Not All Who Wander Are Lost

Not All Who Wander Are Lost
October, 2017 - Mexico

Sunday, April 29, 2018

Great Horned Owl Nest

We returned to Wisconsin on April 20th after having left Yuma on the 4th. We are so grateful to have had a very uneventful trip back other than having to wait a few extra days because of two late snowfalls in Wisconsin.

In the week before we returned, Beaver Dam had a total of 14 inches of snow. We were so thankful that our coworker Mike brought over the tractor with a bucket on it and pushed the snow and ice off of our site. It made it so much easier for Kevin to back in. The four wheel drive came in very useful on the snow across the road as he made the swing to get in.


Someone left an abandoned ice fishing shack in the boat launch parking lot across the road. Not sure what the county is going to do with that. Even with the snow, there were people fishing when we arrived.


The campground had six reservations for the weekend we arrived. With the six inches of snow on Wednesday, they all ended up cancelling, so we had the place all to ourselves the first weekend we were back. All of the snow had melted by the middle of the next week.


 This weekend we have seven sites occupied. Six of them were a group from the Wisconsin Camping Association Club. It was still quite cold with a brisk north wind and highs in the low 50s and lows near freezing.

Five years ago some red-tailed hawks built a large nest in one of our tallest trees. They occupied the nest for three years. Last year they did not return, and the nest was empty. We were quite surprised to see a large white bird sitting in the nest when we arrived. At first we thought it was maybe an eagle, but when we pulled out the binoculars, we could see that it was some type of white owl.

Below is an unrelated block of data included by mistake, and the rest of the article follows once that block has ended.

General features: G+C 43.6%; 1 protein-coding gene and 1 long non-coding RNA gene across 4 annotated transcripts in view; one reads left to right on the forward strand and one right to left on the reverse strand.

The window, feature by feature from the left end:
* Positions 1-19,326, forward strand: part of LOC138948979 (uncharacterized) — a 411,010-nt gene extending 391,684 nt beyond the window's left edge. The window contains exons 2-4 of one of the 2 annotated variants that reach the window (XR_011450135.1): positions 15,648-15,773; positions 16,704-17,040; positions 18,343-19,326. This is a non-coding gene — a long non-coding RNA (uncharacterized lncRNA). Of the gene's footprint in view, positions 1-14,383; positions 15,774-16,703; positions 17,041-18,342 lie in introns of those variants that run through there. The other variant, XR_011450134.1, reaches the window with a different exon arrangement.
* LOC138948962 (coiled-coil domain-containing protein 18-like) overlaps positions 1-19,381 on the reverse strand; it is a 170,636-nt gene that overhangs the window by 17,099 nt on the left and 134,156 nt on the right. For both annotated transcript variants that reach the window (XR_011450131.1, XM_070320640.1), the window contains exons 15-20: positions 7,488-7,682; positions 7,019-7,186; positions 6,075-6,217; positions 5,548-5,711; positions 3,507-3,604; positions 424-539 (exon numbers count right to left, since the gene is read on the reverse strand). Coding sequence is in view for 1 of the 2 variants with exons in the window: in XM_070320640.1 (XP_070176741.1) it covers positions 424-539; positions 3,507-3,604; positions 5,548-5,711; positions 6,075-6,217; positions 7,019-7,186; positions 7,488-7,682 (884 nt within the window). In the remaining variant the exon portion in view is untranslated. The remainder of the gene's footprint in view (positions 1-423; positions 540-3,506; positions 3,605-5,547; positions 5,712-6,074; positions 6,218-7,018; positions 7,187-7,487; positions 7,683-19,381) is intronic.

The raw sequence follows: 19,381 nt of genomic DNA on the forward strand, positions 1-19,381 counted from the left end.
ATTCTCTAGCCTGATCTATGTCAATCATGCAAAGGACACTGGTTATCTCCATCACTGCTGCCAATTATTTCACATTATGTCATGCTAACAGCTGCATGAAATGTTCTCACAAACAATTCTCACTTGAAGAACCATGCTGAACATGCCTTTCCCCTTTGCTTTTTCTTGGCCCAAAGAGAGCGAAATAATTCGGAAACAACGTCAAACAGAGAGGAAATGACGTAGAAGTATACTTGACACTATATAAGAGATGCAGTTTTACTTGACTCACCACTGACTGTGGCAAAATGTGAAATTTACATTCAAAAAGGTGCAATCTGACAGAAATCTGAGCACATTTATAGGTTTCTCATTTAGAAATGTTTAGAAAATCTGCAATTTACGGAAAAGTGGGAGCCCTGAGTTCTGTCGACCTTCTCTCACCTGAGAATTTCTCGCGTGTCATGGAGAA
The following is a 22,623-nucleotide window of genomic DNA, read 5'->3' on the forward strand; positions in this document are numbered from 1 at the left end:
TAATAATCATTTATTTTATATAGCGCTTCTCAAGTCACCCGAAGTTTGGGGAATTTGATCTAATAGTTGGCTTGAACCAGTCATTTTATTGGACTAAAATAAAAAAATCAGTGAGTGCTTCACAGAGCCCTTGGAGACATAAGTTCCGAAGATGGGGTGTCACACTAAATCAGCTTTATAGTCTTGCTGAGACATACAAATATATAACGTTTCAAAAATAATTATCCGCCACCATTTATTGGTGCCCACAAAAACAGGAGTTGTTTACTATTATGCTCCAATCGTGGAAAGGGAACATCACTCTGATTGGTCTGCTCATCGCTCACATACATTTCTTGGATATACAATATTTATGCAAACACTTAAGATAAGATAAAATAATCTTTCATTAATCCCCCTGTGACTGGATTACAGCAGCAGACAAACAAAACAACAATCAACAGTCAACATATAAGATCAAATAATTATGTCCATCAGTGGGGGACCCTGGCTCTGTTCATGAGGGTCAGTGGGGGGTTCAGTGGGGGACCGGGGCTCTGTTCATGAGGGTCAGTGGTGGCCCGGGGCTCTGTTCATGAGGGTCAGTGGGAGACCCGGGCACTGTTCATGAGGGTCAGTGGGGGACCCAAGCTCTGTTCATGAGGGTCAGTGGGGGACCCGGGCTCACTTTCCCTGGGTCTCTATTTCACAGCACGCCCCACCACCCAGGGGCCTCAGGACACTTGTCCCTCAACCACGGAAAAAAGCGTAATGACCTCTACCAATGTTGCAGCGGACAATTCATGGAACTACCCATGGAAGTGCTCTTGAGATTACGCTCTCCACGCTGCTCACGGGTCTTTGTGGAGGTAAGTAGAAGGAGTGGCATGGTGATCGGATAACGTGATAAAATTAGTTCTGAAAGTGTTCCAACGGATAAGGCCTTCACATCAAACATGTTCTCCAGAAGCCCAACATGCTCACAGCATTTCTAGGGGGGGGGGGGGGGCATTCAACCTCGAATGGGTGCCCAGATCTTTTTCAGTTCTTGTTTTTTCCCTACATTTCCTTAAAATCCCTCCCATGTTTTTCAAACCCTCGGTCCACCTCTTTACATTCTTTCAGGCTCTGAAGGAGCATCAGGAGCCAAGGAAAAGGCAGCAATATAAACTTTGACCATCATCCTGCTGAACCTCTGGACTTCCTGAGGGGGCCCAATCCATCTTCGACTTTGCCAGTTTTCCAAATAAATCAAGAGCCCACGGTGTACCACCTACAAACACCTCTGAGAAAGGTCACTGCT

The next day we saw a brown owl sitting in the nest.


I did some online research, and discovered they were great horned owls. The white one is the baby which is born with the white downy feathers. These owls take over abandoned nests and lay their eggs earlier than other birds, usually in January. So, the baby is already quite large. I've only seen the adult a few times. The baby sits on the edge of the nest almost every morning.


This cardinal was chirping up a storm one morning on the highest branch of one of the tallest trees in the park. I love the zoom on my camera. He was quite a ways up there. He looks like he still has some of his winter plumage.


Last summer a large tree came down in the park during a thunderstorm. The county cut it up and filled our woodshed last fall. There were still quite a few large logs left, so they put them behind the wood shed for future use. Yesterday Woody Woodpecker was working away at one of the logs. I think it is a pileated woodpecker.


Temperatures are finally supposed to get warmer this coming week. We may even go golfing on Monday. It looks like April 2018 may go into the record books as the coldest on record in southeastern Wisconsin. The next two days are expected to be above average, so they might not break the record, but it will be close. Either way, it has been too cold. Hoping May will be much warmer.

Don’t wish upon a star – Reach for one!

2 comments:

  1. That is the neatest thing to see the baby great horned owl!! It’s so cute sitting on the edge like that!! Great pictures!!

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  2. Burr! I remember the long Springs in Wisconsin. Not very springlike. Them suddenly summer came.

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